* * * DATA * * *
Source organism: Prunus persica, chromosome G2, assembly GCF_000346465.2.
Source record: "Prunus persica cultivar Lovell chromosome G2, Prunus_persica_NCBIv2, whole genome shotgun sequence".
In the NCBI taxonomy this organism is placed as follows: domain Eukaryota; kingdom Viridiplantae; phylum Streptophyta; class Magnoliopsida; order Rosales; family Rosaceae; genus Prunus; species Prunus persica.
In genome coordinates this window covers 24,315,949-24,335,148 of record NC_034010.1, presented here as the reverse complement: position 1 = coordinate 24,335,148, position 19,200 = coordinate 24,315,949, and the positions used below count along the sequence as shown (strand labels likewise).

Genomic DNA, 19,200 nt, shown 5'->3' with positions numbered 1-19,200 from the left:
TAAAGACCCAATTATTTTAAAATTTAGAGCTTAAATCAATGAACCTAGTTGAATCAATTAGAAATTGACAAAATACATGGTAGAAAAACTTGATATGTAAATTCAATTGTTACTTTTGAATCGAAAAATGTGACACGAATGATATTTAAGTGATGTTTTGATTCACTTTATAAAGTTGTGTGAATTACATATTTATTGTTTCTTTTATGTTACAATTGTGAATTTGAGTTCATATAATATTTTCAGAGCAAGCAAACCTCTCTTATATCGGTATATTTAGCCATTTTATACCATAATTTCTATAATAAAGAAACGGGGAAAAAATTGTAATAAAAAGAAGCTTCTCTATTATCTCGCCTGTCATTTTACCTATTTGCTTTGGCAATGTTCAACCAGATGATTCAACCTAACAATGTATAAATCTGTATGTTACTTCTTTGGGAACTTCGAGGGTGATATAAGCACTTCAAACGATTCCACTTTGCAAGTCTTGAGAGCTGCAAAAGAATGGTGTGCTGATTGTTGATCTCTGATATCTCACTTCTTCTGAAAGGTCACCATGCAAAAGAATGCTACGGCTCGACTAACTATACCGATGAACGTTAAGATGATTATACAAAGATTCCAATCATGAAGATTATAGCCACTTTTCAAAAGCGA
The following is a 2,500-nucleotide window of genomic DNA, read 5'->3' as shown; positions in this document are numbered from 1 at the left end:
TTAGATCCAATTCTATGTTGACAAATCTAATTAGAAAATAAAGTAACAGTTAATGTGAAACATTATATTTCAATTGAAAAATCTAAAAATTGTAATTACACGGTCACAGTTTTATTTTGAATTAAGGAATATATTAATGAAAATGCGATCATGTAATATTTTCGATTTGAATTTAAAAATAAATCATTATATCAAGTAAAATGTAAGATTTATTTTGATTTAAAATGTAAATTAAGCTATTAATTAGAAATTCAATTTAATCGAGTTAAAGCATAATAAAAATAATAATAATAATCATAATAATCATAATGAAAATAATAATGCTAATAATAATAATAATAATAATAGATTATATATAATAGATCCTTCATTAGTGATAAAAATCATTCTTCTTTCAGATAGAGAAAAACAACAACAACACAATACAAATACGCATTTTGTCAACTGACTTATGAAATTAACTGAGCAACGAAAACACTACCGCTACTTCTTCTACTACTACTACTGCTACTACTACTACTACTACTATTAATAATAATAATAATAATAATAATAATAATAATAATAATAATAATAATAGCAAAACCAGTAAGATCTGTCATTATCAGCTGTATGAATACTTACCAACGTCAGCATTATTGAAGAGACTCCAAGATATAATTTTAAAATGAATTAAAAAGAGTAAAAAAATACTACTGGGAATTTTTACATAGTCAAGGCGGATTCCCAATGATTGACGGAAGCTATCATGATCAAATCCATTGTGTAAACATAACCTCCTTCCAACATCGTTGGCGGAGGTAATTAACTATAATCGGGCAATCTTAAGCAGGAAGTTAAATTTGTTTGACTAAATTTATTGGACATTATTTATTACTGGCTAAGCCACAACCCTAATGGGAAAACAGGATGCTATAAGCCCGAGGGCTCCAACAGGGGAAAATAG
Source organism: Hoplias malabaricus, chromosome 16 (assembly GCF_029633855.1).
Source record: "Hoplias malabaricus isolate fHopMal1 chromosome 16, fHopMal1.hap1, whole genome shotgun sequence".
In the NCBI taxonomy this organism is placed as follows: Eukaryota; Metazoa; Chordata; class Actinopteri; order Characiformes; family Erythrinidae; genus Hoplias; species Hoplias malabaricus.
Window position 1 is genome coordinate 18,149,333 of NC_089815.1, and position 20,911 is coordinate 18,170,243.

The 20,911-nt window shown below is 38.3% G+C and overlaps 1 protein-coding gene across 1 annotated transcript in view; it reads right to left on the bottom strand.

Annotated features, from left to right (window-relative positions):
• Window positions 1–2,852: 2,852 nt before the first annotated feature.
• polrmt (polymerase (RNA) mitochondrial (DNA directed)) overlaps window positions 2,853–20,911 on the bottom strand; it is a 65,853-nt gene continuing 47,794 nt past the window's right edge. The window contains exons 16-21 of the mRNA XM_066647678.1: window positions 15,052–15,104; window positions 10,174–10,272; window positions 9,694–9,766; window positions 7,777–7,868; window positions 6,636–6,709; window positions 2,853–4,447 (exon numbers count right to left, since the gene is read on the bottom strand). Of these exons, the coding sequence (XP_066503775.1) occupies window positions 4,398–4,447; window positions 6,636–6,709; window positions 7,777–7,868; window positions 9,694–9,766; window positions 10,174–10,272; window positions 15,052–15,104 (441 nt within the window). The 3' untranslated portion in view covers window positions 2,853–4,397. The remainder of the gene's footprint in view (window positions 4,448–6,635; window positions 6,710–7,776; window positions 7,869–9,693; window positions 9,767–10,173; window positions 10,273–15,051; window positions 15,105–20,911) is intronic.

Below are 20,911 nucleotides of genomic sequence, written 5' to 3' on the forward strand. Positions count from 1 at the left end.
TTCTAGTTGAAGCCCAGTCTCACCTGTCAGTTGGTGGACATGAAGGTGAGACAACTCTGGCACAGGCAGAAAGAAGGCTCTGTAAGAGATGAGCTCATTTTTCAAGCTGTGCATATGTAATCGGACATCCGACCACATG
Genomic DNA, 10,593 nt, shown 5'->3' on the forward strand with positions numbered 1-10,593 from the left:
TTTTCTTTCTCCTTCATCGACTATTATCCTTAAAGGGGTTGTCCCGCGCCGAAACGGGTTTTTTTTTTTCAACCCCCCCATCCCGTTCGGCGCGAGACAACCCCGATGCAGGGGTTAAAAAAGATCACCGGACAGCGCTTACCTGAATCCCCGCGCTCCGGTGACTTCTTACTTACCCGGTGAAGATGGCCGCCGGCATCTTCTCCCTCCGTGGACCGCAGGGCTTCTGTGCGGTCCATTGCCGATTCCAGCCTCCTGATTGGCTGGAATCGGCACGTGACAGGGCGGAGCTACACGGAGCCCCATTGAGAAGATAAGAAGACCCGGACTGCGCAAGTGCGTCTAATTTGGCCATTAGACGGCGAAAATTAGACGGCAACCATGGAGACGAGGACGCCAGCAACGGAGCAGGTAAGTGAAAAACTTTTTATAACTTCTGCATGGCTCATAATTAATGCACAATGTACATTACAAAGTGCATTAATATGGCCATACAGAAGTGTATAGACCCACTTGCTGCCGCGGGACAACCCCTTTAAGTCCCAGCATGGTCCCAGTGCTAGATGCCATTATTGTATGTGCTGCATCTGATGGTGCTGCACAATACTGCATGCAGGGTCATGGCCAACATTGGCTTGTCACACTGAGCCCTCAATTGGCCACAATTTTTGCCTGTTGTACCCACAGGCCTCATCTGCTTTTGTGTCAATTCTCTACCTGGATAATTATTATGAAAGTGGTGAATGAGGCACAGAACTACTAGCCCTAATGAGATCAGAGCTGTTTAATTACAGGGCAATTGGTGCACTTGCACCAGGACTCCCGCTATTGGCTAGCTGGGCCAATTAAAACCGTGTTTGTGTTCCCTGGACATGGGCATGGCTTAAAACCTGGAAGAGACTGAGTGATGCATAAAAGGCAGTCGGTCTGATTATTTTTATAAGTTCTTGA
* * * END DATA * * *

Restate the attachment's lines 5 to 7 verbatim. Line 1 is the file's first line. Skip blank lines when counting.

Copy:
Genomic DNA, 19,200 nt, shown 5'->3' with positions numbered 1-19,200 from the left:
TAAAGACCCAATTATTTTAAAATTTAGAGCTTAAATCAATGAACCTAGTTGAATCAATTAGAAATTGACAAAATACATGGTAGAAAAACTTGATATGTAAATTCAATTGTTACTTTTGAATCGAAAAATGTGACACGAATGATATTTAAGTGATGTTTTGATTCACTTTATAAAGTTGTGTGAATTACATATTTATTGTTTCTTTTATGTTACAATTGTGAATTTGAGTTCATATAATATTTTCAGAGCAAGCAAACCTCTCTTATATCGGTATATTTAGCCATTTTATACCATAATTTCTATAATAAAGAAACGGGGAAAAAATTGTAATAAAAAGAAGCTTCTCTATTATCTCGCCTGTCATTTTACCTATTTGCTTTGGCAATGTTCAACCAGATGATTCAACCTAACAATGTATAAATCTGTATGTTACTTCTTTGGGAACTTCGAGGGTGATATAAGCACTTCAAACGATTCCACTTTGCAAGTCTTGAGAGCTGCAAAAGAATGGTGTGCTGATTGTTGATCTCTGATATCTCACTTCTTCTGAAAGGTCACCATGCAAAAGAATGCTACGGCTCGACTAACTATACCGATGAACGTTAAGATGATTATACAAAGATTCCAATCATGAAGATTATAGCCACTTTTCAAAAGCGA
The following is a 2,500-nucleotide window of genomic DNA, read 5'->3' as shown; positions in this document are numbered from 1 at the left end: